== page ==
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La Mort De Philae
by Pierre Loti, 1924
CHAPTER X -- A CHARMING LUNCHEON
... of temples and tourists in Abydos
We are making our way through the fields of Abydos (Abtu) in the dazzling
splendour of the forenoon, having come, like so many pilgrims of old,
from the banks of the Nile to visit the sanctuaries of Osiris, which
lie beyond the green plains, on the edge of the desert.
It is a journey of some ten miles or so, under a clear sky and a
burning sun. We pass through fields of corn and lucerne, whose
wonderful green is piqued with little flowers, such as may be seen in
our climate. Hundreds of little birds sing to us distractedly of the
joy of life; the sun shines radiantly, magnificently; the impetuous
corn is already in the ear; it might be some gay pageant of our days
of May. One forgets that it is February, that we are still in the
winter--the luminous winter of Egypt.
Here and there amongst the outspread fields are villages buried under
the thick foliage of trees--under acacias which, in the distance,
resemble ours at home; beyond indeed the mountain chain of Libya, like
a wall confining the fertile fields, looks strange perhaps in its
rose-colour, and too desolate; but, nevertheless amidst this glad
music of the fields, these songs of larks and twitterings of sparrows,
you scarcely realise that you are in a foreign land.
Abydos! What magic there is in the name! "Abydos is at hand, and in
another moment we shall be there." The mere words seem somehow to
transform the aspect of the homely green fields, and make this
pastoral region almost imposing. The buzzing of the flies increases in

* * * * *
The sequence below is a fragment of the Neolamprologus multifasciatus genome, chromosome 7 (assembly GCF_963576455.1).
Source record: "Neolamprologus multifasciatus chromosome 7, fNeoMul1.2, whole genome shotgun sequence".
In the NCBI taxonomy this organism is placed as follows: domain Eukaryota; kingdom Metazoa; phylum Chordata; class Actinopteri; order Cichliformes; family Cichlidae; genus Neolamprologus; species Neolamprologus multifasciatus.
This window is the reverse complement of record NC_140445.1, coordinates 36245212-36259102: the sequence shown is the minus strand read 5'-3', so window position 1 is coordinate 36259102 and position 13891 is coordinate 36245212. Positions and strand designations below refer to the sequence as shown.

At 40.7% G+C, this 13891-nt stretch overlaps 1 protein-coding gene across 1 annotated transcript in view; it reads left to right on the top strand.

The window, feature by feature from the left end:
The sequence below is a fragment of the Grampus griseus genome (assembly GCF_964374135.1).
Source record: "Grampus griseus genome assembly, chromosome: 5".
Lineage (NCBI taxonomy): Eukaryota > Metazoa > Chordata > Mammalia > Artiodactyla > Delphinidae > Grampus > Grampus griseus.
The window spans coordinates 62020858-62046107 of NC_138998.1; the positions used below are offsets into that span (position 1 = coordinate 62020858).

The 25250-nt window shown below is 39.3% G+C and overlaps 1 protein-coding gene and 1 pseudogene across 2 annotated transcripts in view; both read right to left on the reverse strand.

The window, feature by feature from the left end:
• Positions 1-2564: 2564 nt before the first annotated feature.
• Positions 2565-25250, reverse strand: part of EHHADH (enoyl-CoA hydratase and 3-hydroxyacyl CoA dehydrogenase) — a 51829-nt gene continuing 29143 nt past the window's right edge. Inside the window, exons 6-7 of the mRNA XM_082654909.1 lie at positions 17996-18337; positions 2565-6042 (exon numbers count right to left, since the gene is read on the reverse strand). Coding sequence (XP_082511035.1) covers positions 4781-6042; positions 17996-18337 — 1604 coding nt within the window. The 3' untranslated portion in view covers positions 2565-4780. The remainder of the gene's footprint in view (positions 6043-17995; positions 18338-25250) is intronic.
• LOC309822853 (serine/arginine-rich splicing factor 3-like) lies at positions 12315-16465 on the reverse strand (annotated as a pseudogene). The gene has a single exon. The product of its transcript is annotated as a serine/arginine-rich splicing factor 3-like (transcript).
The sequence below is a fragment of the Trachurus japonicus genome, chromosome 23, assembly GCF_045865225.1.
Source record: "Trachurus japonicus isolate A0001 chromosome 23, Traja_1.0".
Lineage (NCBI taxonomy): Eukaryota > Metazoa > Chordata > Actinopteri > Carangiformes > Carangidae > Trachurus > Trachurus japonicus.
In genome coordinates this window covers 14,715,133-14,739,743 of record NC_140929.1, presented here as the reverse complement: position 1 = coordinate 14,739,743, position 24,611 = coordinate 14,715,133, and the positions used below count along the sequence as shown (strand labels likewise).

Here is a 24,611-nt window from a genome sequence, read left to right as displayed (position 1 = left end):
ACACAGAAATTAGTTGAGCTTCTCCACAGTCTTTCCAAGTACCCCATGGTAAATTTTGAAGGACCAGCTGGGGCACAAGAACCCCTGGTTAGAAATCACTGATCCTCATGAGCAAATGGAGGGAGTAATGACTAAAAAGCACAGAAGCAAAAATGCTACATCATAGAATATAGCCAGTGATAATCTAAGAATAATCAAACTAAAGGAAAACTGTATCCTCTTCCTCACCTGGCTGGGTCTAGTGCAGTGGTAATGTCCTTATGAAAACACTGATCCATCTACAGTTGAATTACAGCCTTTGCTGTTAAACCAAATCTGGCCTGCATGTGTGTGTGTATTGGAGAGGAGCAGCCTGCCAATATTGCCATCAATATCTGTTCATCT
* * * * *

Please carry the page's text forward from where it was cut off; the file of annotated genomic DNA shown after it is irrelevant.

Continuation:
the overheated air and the song of the birds subsides until at last it
dies away in the approach of noon.
We have been journeying a little more than an hour amongst the verdure
of the growing corn that lies upon the fields like a carpet, when
suddenly, beyond the little houses and tress of a village, quite a
different world is disclosed--the familiar world of glare and death
which presses so closely upon inhabited Egypt: the desert!
of Libya, and now as ever when we come upon it suddenly from the banks
of the old river it rises up before us; beginning at once, without
transition, absolute and terrible, as soon as we leave the thick
velvet of the last field, the cool shade of the last acacia. Its sands
seem to slope towards us, in a prodigious incline, from the strange
mountains that we saw from the happy plain, and which now appear,
enthroned beyond, like the monarchs of all this nothingness.
The town of Abydos, which has vanished and left no wrack behind, rose
once in this spot where we now stand, on the very threshold of the
solitudes; but its necropoles, more venerated even than those of
Memphis, and its thrice-holy temples, are a little farther on, in the
marvellously conserving sand, which has buried them under its tireless
waves and preserved them almost intact up till the present day.
The desert! As soon as we put foot upon its shifting soil, which
smothers the sound of our steps, the atmosphere too seems suddenly to
change; it burns with a strange new heat, as if great fires had been
lighted in the neighbourhood.
And this whole domain of light and drought, right away into the
distance, is shaded and streaked with the familiar brown, red and
yellow colours. The mournful reflection of adjacent things augments to
excess the heat and light. The horizon trembles under the little
vapours of mirage like water ruffled by the wind. The background,
which mounts gradually to the foot of the Libyan mountains, is strewn
with the debris of bricks and stones--shapeless ruins which, though
they scarcely rise above the sand, abound nevertheless in great